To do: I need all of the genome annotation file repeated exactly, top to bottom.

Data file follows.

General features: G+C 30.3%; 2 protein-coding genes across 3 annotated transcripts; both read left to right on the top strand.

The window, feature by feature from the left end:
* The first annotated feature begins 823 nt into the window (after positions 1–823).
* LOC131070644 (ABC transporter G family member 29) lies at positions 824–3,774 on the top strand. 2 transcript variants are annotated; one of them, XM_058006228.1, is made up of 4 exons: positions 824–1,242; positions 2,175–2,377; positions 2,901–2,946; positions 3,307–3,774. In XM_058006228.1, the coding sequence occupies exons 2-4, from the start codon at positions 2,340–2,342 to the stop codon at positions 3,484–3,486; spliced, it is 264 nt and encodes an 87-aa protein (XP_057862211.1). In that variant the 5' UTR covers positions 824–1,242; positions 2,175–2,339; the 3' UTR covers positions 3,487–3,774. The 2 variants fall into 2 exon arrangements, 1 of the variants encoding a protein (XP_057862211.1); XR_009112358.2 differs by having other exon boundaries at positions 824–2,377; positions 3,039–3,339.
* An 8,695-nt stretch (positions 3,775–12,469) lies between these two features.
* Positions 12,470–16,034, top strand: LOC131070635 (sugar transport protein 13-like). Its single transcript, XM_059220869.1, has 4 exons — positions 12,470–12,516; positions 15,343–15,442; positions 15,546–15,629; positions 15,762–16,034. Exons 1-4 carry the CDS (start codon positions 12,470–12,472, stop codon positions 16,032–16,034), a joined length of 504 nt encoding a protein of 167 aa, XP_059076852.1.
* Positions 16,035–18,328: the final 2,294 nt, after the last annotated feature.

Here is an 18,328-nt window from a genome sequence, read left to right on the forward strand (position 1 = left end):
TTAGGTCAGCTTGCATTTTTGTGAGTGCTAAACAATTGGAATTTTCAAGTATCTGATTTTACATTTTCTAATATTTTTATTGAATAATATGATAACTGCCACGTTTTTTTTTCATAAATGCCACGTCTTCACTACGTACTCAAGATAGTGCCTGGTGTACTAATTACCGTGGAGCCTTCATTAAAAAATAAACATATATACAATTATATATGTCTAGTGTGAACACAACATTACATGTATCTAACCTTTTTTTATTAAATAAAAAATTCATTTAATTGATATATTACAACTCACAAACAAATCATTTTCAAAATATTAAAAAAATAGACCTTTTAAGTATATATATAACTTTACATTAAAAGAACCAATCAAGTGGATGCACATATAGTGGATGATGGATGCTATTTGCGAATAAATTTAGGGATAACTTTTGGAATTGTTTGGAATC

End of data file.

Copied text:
General features: G+C 30.3%; 2 protein-coding genes across 3 annotated transcripts; both read left to right on the top strand.

The window, feature by feature from the left end:
* The first annotated feature begins 823 nt into the window (after positions 1–823).
* LOC131070644 (ABC transporter G family member 29) lies at positions 824–3,774 on the top strand. 2 transcript variants are annotated; one of them, XM_058006228.1, is made up of 4 exons: positions 824–1,242; positions 2,175–2,377; positions 2,901–2,946; positions 3,307–3,774. In XM_058006228.1, the coding sequence occupies exons 2-4, from the start codon at positions 2,340–2,342 to the stop codon at positions 3,484–3,486; spliced, it is 264 nt and encodes an 87-aa protein (XP_057862211.1). In that variant the 5' UTR covers positions 824–1,242; positions 2,175–2,339; the 3' UTR covers positions 3,487–3,774. The 2 variants fall into 2 exon arrangements, 1 of the variants encoding a protein (XP_057862211.1); XR_009112358.2 differs by having other exon boundaries at positions 824–2,377; positions 3,039–3,339.
* An 8,695-nt stretch (positions 3,775–12,469) lies between these two features.
* Positions 12,470–16,034, top strand: LOC131070635 (sugar transport protein 13-like). Its single transcript, XM_059220869.1, has 4 exons — positions 12,470–12,516; positions 15,343–15,442; positions 15,546–15,629; positions 15,762–16,034. Exons 1-4 carry the CDS (start codon positions 12,470–12,472, stop codon positions 16,032–16,034), a joined length of 504 nt encoding a protein of 167 aa, XP_059076852.1.
* Positions 16,035–18,328: the final 2,294 nt, after the last annotated feature.

Here is an 18,328-nt window from a genome sequence, read left to right on the forward strand (position 1 = left end):
TTAGGTCAGCTTGCATTTTTGTGAGTGCTAAACAATTGGAATTTTCAAGTATCTGATTTTACATTTTCTAATATTTTTATTGAATAATATGATAACTGCCACGTTTTTTTTTCATAAATGCCACGTCTTCACTACGTACTCAAGATAGTGCCTGGTGTACTAATTACCGTGGAGCCTTCATTAAAAAATAAACATATATACAATTATATATGTCTAGTGTGAACACAACATTACATGTATCTAACCTTTTTTTATTAAATAAAAAATTCATTTAATTGATATATTACAACTCACAAACAAATCATTTTCAAAATATTAAAAAAATAGACCTTTTAAGTATATATATAACTTTACATTAAAAGAACCAATCAAGTGGATGCACATATAGTGGATGATGGATGCTATTTGCGAATAAATTTAGGGATAACTTTTGGAATTGTTTGGAATC